Reparations for ancestral activity. The present certainly gives us enough impetus to engage in direct land healing work—but for some of us, particularly white people in the US (like me) cultural and ancestral backgrounds may offer an additional motivation. Certain cultures have a history of exploitation that has led to the situation at present, and thus, the work of repair (or reparations) necessary. I am certainly one of those people. I am from the United States, and my ancestors have been on this land since the start of colonization in Pennsylvania. My family is rooted in Western and Central Pennsylvania, and has been for generations—I can trace one family line back to landing on the Mayflower and founding the state. My direct ancestors were part of the mass genocide and removal of native peoples, peoples who were tenders of the land and had maintained it in healthy balance for millennia. The Susquehannock who used to live right on the soil I now reside are extinct, killed off primarily by disease (smallpox) and being slaughtered by white settlers (despite the fact that they had peaceful treaties in place). With the removal of the native peoples came the removal of the idea that nature was sacred and honored, but rather, that it was a thing to exploit and profit from to drive progress. Thus, my own ancestors were players in the three-century extraction and exploitation of the natural and destruction of native peoples. The lands they stole were tended abundant with rich natural resources—in less than two centuries those resources were almost stripped bare, in some counties in PA, 99% of the forest cover was removed by the turn of the 19th century.  I feel that I have an ancestral obligation to heal these lands and bring them back into a healthy place of abundance and life.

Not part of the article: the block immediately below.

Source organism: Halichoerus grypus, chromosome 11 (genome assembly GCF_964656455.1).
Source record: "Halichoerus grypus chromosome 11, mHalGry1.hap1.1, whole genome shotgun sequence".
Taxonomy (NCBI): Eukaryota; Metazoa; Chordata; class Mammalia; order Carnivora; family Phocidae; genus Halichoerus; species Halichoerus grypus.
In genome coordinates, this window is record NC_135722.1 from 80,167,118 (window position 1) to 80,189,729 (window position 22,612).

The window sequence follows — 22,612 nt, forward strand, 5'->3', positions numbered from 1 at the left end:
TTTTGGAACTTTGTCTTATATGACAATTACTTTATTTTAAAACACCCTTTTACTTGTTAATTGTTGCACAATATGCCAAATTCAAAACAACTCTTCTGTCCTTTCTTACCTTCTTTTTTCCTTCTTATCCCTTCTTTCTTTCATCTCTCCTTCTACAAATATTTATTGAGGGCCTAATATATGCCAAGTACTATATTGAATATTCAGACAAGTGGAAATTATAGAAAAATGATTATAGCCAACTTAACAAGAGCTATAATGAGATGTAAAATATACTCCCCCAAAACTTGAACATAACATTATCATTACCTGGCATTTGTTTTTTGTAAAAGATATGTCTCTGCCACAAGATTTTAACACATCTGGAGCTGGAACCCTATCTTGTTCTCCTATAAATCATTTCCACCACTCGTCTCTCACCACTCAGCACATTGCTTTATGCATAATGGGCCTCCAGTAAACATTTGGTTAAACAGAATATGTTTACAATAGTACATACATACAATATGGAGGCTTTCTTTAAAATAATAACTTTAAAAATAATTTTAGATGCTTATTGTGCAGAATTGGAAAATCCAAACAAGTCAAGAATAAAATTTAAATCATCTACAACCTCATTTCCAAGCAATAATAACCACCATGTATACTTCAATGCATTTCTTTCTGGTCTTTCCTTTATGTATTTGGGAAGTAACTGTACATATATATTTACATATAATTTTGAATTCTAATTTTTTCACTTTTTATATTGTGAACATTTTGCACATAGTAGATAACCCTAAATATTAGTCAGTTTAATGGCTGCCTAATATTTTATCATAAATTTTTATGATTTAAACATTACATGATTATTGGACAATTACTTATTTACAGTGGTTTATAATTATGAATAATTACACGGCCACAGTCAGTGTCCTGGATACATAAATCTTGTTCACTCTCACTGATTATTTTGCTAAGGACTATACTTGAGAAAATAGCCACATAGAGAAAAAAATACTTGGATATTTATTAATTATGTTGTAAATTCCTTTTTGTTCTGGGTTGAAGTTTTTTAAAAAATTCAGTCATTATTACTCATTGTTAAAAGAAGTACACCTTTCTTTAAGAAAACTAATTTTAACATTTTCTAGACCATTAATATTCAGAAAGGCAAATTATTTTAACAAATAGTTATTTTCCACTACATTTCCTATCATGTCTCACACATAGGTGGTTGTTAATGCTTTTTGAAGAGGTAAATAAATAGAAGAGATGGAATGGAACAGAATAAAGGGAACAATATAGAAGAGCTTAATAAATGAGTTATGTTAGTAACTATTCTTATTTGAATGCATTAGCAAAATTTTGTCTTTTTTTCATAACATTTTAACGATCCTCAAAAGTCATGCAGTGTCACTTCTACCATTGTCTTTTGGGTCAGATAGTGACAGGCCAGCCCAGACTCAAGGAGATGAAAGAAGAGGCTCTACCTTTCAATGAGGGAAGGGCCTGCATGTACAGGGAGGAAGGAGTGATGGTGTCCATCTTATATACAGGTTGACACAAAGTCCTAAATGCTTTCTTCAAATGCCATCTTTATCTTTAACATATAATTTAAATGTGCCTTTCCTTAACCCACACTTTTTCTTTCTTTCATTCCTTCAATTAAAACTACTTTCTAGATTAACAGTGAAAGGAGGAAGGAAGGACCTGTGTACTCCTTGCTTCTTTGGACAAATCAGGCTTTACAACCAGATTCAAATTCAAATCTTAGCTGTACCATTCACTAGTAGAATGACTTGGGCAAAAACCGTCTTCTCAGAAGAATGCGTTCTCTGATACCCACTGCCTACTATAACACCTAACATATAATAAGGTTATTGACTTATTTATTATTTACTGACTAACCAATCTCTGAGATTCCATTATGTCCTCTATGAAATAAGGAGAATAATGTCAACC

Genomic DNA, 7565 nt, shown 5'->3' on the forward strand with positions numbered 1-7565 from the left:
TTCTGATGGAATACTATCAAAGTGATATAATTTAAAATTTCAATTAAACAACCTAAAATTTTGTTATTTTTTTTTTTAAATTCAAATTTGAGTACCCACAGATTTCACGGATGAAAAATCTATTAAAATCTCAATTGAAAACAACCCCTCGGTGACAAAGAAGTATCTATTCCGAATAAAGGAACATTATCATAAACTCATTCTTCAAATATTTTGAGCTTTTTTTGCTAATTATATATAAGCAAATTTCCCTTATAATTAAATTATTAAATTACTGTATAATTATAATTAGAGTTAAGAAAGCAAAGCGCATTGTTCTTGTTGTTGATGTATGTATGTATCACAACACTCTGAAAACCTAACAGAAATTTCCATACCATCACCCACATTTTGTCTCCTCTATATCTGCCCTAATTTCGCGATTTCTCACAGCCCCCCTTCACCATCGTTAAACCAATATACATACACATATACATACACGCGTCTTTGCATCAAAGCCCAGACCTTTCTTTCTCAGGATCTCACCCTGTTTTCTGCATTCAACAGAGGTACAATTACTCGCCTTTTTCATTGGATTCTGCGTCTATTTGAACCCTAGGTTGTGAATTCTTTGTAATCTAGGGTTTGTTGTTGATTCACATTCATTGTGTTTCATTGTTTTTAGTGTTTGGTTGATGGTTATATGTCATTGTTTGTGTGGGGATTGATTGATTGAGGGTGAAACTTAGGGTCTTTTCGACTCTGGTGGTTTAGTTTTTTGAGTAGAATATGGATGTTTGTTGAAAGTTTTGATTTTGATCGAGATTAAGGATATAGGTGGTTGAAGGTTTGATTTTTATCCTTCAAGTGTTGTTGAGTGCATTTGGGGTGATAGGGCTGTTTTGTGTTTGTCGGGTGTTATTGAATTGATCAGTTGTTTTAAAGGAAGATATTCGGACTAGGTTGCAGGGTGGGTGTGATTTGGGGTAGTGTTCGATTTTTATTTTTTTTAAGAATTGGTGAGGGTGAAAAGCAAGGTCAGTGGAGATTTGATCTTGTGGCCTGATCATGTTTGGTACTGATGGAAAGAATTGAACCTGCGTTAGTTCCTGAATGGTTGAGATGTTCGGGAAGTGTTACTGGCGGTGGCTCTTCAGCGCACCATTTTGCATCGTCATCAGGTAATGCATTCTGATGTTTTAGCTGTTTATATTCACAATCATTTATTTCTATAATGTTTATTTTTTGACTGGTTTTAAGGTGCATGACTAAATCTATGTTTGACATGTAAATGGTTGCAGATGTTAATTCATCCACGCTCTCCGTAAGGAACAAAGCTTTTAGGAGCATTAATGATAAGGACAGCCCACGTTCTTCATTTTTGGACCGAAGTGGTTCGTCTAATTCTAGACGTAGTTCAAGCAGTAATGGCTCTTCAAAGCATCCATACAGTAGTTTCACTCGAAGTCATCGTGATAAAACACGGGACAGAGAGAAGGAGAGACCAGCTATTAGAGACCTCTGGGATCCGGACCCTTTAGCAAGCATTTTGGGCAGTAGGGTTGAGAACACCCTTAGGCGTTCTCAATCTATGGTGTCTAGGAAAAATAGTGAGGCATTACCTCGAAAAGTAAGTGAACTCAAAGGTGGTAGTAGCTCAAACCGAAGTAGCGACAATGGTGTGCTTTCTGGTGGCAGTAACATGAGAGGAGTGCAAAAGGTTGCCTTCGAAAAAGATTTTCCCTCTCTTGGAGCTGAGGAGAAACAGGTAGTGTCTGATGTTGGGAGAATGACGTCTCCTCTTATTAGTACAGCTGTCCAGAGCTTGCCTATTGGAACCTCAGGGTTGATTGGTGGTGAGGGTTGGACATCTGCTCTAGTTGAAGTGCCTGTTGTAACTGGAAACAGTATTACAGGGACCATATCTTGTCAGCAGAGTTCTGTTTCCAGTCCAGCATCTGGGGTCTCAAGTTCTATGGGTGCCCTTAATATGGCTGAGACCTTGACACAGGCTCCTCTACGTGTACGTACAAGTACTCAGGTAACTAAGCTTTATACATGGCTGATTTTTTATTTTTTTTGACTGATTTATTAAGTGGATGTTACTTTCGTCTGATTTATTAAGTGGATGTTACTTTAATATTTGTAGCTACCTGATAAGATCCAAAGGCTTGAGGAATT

Seeds for new traditions!